Advocacy for immigrants: The College’s FIRE club promotes immigrant equality, activism


Over the past few decades in the United States, the topic of immigration has risen as a prominent hot-button issue in politics, and with this rise, the process of crossing borders has become increasingly difficult. Many migrants and immigrants who make the journey to a new country in search of a better life are often met with extended periods of time waiting for approval once they get to their destination.

However, at the College of William and Mary, the student-run organization William and Mary Fighting for Immigrant Rights and Equity is working to raise awareness about the experiences of immigrants and provide resources for the College’s immigrant students. Club treasurer Adam Miller ’26 said the club has also extended its work to hosting guest lectures from professors, partnering with immigrant advocacy groups at other Virginia college campuses and working to hold events with similar groups at the College. 

Club Secretary Micael Almeida ’26 added that one of the club’s main events is its UndocuAlly training sessions, which focuses on educating the College community on how to support undocumented students. 

“It’s basically getting you ready to understand the issues undocumented immigrants face in this country, and it’s basically letting you know how it is that you can help,” Almeida, who identifies as an immigrant from Brazil, said. “How can you be an ally in their current situation?” 

Miller further reaffirmed that the training is important for students to help point out commonly held yet harmful misconceptions surrounding undocumented immigrants. 

“UndocuAlly teaches you how to be an ally to the undocumented community and how to be the voice in the room when nobody else has the right information,” Miller said. “There’s a lot of misconceptions that go around, so we encourage people that come to our training, like students in class when somebody says something that’s inaccurate about immigrants in this country, so that they can be advocates for saying, ‘actually, that’s not correct.’ We also want to break up stereotypes and misconceptions, things like that.” 

In regards to big-picture issues that the organization looks to tackle, Miller emphasized the importance of advocacy and education as these increase Americans’ awareness of the political reforms needed to ensure migrant safety and wellbeing. 

“A lot of people are still quite relatively uneducated and unaware about the issues and challenges that face the migrant and immigrant communities in this country,” Miller said. 

Miller also added that many Americans take for granted the freedoms offered by citizenship and the general stability of life in the U.S., asserting that U.S. citizens have the responsibility to advocate for those who can’t advocate for themselves.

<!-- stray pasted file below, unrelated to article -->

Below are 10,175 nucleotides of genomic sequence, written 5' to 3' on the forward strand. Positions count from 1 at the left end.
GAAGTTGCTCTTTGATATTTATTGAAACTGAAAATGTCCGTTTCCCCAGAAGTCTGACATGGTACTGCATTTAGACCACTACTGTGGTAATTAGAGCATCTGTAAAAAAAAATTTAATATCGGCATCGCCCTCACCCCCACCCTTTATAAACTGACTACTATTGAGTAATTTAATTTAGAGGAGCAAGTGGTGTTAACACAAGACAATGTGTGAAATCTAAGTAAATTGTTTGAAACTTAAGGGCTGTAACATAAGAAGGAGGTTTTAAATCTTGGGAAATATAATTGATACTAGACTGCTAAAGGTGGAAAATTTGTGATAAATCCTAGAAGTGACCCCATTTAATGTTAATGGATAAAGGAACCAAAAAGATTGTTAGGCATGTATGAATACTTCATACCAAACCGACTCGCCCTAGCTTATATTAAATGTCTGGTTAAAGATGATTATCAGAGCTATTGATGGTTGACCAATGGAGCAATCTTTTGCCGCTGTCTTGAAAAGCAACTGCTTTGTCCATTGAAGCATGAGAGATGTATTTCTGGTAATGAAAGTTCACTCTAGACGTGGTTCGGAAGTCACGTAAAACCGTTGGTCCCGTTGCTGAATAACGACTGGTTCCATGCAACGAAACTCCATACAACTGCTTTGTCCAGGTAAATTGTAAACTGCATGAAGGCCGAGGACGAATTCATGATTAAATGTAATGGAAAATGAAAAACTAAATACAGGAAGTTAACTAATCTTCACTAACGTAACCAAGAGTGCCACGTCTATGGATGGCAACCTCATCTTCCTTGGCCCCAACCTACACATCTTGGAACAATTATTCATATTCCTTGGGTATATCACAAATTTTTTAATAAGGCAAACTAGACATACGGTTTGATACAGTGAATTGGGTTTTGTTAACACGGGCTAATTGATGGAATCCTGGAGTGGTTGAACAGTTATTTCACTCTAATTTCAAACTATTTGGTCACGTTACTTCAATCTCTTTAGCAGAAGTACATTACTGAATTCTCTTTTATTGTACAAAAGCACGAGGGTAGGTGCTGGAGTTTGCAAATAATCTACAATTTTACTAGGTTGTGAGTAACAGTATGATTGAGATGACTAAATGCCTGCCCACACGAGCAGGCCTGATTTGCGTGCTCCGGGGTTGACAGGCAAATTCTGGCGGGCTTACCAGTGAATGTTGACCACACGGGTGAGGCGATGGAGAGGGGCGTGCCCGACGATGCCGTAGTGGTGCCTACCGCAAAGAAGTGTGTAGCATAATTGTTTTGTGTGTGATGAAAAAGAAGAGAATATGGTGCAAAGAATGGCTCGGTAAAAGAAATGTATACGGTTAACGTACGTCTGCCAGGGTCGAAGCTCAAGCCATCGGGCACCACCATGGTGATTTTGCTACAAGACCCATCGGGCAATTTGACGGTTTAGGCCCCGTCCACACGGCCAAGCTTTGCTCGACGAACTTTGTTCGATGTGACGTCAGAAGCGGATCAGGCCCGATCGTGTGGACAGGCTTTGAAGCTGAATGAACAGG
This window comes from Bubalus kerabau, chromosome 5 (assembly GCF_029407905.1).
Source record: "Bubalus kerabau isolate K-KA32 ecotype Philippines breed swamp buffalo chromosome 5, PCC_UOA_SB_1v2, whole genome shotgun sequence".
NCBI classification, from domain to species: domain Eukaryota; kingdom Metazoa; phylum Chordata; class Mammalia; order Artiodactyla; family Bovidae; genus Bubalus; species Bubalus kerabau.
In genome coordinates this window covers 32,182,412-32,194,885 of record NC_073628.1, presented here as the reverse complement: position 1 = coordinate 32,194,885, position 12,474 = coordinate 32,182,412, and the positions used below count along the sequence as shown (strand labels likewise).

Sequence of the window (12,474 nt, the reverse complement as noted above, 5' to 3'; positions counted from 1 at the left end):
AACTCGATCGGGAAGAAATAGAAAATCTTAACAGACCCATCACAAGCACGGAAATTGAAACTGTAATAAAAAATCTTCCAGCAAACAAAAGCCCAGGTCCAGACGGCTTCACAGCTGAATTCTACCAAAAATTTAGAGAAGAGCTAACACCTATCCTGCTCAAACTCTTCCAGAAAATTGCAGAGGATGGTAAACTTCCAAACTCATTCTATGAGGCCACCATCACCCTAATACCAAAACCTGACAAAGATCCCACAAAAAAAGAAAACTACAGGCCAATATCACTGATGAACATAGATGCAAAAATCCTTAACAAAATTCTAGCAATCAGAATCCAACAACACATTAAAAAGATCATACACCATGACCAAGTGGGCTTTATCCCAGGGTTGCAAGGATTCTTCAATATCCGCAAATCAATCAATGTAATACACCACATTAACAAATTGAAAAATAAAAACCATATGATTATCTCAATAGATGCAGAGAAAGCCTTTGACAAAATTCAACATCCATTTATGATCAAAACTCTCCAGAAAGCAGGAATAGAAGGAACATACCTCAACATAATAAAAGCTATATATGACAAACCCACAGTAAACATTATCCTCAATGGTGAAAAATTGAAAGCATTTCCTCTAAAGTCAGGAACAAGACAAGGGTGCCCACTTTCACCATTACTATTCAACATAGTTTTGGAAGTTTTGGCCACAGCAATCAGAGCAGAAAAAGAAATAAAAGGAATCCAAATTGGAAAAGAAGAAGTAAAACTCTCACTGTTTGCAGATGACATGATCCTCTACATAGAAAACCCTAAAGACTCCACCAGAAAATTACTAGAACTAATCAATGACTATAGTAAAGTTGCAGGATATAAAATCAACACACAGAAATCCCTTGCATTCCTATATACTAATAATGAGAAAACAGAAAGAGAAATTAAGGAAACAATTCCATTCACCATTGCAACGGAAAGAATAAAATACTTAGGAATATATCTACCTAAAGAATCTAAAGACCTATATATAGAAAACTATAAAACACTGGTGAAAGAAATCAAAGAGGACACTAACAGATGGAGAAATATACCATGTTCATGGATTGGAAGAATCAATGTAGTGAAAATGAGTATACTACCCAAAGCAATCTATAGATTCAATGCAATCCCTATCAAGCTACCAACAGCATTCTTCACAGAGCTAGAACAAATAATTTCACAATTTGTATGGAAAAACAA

“They don’t realize that non-citizens don’t get the security of your person and knowing that you belong here, and you’re never going to have your life disrupted because of your immigrant or immigration status,” Miller said. “Your life is going to be affected by the winds of a bureaucracy that has decided that they don’t want you here anymore.” 

Club member Daniella Morales ’26 emphasized that migration and immigration and the debates and challenges that stem from them impact countries all across the world, not only the U.S., even though it is still a significant area to focus on. 

“All immigration and migration needs to be addressed because it is not just a US policy issue,” Morales wrote in an email to The Flat Hat. “Immigration happens all around the world for various reasons and if we only focus on the US-Mexico border, we are ignoring the voices of thousands who need support.” 

Morales, a second-generation immigrant, said she joined the WMFIRE to shed light on experiences like those of her parents and to fight misconceptions surrounding the immigrant experience. 

“My parents are immigrants from Peru, and I understand all the obstacles they have had to overcome to be in this country and the difficulties they still face today,” Morales wrote. “I joined WMFIRE because I wanted to share their story by advocating that immigration is beautiful and that there is no one ‘right’ way to migrate.” 

As an immigrant himself and outspoken activist for immigrants rights who has lobbied Virginia General Assembly delegates to make a change, Almeida said that being a member of WMFIRE has allowed him to advocate on behalf of his community and discuss political issues he is personally invested in. 

“The mission is important to me because there are a lot of issues that immigrants and the immigrant community face – some of the issues of which personally affected me and my family,” Almeida said. “It helps create this bigger sense of community.”

Looking ahead to the future, WMFIRE plans to work with the College of William and Mary Law School’s Immigration Clinic to make connections with undocumented students and members of the community. Because the clinic has a long waitlist, WMFIRE can help the clinic reach more people by using its platform to raise awareness and money, Miller says.

CORRECTION (02/20/24): Article was updated by Anna Saal, the Standards and Practices Editor to update the organization name to William and Mary Fighting for Immigrant Rights and Equity. A previous version listed the group as William and Mary Fighting for Immigrant Rights and Equality. The article also updated the name of the training from Undocu-ally to UndocuAlly.


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